Koeppel observes: ”Evolutionary biologists believe that human lighting preferences are the result of our trichromatic vision—rare in non-primates—which makes us particularly suited to daylight and perception of primary colors. There’s an anthropological component as well; for 4,000 years, humankind has been banishing darkness with fire. And Edison’s bulb, at its core, is a burning filament that casts a glow of flame. Abandoning incandescent bulbs means abandoning fire as our primary light source for the first time in human history.”
I never thought about it that way, but it certainly makes sense and answers the resistance that is being shown to accepting the newer look in light bulbs. Actually, from a design standpoint, some of the squiggly shapes of the newer energy saving bulbs are really quite interesting. The challenge is balancing a lampshade on some of them. However, there are some manufacturers that are using the odd shapes as a design component.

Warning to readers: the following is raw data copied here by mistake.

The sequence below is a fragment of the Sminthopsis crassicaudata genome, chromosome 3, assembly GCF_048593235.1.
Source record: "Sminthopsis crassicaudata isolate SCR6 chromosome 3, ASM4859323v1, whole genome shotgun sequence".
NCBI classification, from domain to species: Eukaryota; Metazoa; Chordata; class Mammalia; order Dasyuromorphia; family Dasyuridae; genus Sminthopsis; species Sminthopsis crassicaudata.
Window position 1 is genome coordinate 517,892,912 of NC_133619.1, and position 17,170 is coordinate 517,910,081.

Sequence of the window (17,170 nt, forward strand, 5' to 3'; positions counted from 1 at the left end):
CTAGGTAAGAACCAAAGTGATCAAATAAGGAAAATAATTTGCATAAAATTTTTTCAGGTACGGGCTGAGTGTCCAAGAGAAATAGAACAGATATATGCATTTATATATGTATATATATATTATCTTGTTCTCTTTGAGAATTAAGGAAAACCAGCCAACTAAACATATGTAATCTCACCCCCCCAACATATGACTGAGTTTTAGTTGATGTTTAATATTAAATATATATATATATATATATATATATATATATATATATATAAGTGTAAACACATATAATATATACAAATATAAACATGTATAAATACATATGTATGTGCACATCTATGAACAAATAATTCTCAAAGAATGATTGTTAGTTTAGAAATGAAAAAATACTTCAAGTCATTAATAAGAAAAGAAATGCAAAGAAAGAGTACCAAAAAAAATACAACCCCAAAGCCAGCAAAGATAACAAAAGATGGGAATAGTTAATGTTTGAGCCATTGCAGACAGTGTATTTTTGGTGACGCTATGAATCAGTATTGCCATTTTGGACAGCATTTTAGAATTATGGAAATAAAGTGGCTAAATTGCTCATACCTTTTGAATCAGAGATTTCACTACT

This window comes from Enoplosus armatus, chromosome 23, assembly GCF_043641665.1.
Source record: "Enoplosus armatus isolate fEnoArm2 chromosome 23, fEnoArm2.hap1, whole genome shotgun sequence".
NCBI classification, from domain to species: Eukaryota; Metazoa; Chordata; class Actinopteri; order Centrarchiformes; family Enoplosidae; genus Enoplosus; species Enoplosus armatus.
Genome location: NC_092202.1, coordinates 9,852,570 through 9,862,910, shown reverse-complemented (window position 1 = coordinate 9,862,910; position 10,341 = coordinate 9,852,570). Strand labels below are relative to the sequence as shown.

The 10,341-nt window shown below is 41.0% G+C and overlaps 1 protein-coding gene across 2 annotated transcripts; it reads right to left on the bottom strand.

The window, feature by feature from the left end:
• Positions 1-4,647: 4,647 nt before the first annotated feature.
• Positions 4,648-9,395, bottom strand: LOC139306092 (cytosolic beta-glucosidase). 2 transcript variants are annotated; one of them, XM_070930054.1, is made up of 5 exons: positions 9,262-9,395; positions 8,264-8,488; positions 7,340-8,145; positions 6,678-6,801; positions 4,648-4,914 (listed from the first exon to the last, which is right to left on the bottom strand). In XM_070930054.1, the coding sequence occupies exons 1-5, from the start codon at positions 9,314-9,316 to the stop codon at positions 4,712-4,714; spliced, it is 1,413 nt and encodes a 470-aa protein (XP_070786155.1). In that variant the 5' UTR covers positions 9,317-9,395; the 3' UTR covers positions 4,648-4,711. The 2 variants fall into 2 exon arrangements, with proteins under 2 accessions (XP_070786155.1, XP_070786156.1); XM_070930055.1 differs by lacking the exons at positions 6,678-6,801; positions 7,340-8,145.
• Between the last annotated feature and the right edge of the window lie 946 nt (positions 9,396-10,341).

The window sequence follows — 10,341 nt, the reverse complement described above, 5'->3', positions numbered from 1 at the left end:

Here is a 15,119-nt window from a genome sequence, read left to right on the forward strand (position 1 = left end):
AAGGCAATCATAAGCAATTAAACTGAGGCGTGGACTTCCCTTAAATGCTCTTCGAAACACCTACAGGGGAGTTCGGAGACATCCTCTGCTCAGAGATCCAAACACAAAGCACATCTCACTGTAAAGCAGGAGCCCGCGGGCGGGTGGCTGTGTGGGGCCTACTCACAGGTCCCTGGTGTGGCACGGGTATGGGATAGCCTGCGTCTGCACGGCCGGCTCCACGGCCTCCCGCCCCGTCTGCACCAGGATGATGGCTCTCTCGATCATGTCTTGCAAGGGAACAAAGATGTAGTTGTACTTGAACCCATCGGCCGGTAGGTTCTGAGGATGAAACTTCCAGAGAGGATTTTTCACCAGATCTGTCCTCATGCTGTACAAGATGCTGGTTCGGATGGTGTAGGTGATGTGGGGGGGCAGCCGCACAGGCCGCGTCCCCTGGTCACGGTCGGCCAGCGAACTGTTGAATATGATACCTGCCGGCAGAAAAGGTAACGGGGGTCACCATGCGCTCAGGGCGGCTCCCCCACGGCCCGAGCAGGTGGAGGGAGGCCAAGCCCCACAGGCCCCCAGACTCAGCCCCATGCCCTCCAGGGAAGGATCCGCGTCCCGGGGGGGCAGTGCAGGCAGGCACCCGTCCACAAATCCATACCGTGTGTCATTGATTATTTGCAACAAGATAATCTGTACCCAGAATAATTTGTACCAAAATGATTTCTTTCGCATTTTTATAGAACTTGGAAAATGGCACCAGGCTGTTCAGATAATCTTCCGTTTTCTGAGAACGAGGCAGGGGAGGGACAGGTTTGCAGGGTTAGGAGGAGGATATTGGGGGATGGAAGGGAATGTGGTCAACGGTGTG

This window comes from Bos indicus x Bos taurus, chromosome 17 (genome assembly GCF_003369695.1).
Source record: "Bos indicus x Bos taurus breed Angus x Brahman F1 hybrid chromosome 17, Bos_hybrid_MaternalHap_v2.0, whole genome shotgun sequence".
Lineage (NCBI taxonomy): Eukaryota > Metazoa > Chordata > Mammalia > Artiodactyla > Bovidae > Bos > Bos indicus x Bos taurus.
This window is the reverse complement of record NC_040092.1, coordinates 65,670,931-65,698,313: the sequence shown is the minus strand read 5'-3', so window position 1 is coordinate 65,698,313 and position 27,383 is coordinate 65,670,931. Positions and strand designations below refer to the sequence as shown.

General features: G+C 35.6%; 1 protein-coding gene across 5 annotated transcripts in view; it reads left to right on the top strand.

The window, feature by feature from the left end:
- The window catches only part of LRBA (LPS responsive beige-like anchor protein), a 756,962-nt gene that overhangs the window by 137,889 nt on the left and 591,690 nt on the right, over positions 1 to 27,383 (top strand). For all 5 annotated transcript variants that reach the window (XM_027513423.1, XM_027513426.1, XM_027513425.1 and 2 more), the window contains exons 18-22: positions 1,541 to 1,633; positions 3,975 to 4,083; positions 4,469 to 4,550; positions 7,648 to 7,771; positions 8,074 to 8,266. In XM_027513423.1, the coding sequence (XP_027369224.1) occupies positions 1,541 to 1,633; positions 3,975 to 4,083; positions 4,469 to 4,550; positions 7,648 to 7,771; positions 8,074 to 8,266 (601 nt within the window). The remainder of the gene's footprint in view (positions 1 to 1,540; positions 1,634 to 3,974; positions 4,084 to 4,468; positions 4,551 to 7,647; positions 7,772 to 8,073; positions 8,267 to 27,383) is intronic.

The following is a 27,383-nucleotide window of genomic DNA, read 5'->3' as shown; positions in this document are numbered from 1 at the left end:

A chart explains the meaning of color temperature very simply. It states: “Expressed in degrees Kelvin, this is how we measure things like soft white or daylight. A pleasant soft white will have a color temperature of 3000K. White light ranges from 4100K to 6000K, roughly equal to noonday sun. Higher numbers get increasingly bluer”.